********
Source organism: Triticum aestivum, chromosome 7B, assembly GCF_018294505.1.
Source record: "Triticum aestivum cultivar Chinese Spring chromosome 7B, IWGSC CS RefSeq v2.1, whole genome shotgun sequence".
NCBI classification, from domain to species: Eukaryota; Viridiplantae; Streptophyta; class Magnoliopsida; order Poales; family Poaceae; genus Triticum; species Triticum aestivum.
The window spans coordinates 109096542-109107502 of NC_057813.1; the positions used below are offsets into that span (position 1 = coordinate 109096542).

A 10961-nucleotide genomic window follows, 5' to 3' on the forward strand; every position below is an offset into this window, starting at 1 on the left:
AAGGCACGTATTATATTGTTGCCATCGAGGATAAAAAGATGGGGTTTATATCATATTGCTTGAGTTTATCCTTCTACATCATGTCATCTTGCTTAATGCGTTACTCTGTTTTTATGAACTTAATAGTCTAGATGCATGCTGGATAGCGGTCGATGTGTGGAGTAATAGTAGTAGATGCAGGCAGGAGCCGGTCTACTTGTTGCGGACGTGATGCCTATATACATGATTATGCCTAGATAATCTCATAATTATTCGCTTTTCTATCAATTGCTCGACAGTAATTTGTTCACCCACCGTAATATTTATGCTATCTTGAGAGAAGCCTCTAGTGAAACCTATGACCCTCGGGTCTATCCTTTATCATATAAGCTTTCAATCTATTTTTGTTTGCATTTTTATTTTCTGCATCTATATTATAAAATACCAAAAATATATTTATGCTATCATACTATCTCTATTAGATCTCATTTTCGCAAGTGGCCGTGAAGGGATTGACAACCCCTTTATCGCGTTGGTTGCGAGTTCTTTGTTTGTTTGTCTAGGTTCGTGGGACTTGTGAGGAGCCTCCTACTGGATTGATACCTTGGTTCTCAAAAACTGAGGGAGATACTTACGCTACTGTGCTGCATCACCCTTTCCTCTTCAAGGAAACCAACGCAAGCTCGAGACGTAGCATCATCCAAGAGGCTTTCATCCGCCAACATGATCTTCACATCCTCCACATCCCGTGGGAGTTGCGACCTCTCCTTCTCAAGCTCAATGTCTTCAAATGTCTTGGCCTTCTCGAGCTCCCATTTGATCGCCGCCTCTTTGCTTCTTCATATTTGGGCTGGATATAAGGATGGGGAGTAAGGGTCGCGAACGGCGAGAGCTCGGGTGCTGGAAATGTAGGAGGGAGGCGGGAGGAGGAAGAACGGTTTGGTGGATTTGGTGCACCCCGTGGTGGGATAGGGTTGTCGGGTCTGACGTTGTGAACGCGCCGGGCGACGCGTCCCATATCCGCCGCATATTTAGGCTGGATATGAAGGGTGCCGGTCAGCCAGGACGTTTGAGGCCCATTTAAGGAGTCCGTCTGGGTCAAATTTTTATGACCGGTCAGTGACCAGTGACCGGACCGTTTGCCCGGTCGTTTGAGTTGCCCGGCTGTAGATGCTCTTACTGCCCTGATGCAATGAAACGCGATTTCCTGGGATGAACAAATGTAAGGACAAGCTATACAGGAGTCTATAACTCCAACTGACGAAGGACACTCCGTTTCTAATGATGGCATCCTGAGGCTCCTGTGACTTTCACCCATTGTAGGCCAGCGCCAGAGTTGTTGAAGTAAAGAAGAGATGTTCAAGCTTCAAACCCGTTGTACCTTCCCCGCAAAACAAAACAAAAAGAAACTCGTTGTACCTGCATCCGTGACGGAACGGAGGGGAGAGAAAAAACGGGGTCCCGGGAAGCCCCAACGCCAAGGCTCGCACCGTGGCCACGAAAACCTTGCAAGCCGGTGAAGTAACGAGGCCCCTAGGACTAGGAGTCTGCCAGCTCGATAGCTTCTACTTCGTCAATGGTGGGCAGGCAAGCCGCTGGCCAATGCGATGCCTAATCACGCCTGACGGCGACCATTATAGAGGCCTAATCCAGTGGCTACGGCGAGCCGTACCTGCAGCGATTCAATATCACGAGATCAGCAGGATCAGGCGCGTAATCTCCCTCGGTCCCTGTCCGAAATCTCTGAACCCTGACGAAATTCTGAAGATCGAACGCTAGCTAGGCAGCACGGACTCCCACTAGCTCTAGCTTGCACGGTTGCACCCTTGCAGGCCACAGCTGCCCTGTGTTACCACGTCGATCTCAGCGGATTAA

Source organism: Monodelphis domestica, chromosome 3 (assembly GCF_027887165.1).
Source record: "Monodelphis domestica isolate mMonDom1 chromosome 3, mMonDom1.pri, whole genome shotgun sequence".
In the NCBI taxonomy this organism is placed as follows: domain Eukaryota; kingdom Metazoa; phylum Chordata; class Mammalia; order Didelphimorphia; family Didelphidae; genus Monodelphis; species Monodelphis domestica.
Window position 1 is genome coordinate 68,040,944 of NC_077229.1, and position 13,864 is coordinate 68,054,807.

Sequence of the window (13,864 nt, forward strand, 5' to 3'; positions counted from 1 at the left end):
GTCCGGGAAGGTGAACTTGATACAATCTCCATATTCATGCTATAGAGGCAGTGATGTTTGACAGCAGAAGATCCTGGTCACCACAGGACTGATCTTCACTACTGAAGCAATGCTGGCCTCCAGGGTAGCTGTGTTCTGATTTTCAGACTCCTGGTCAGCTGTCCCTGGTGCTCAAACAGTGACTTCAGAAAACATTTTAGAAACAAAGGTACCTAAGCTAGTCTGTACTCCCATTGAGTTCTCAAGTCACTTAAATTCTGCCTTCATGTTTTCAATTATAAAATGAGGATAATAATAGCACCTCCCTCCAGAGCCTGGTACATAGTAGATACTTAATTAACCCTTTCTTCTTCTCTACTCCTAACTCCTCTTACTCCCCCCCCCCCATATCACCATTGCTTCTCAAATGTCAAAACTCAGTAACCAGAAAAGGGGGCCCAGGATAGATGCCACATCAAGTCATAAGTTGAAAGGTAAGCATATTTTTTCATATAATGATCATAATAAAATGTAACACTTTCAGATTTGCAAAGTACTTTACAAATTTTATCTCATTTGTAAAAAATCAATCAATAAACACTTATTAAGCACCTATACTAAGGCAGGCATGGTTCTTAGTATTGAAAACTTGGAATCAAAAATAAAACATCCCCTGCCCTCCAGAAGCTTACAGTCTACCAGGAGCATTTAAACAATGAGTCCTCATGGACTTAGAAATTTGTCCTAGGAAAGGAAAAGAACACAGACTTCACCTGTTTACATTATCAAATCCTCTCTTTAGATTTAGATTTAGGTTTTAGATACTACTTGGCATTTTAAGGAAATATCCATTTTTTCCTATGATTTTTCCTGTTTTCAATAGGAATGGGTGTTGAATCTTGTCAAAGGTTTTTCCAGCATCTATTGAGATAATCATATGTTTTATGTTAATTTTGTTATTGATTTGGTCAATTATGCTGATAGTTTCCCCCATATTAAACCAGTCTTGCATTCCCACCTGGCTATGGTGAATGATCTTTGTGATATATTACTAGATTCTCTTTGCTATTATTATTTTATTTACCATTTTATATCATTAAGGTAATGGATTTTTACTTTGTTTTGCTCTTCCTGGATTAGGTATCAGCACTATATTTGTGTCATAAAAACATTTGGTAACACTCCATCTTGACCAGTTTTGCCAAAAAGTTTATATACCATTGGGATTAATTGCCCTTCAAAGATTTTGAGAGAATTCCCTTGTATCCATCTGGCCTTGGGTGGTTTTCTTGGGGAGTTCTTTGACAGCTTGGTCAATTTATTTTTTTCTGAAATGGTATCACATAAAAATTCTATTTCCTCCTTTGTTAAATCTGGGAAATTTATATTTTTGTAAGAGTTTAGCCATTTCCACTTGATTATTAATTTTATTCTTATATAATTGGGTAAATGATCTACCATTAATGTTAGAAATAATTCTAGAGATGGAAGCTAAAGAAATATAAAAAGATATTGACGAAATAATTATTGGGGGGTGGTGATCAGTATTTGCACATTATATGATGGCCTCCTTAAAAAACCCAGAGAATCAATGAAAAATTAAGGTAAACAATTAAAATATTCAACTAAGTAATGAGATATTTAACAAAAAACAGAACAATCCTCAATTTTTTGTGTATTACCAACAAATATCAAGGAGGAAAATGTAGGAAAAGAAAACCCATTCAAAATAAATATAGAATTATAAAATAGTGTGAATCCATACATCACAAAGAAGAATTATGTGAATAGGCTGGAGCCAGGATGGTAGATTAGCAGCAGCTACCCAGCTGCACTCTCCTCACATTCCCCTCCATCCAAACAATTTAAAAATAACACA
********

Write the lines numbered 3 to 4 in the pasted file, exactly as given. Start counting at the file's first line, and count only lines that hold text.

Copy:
NCBI classification, from domain to species: Eukaryota; Viridiplantae; Streptophyta; class Magnoliopsida; order Poales; family Poaceae; genus Triticum; species Triticum aestivum.
The window spans coordinates 109096542-109107502 of NC_057813.1; the positions used below are offsets into that span (position 1 = coordinate 109096542).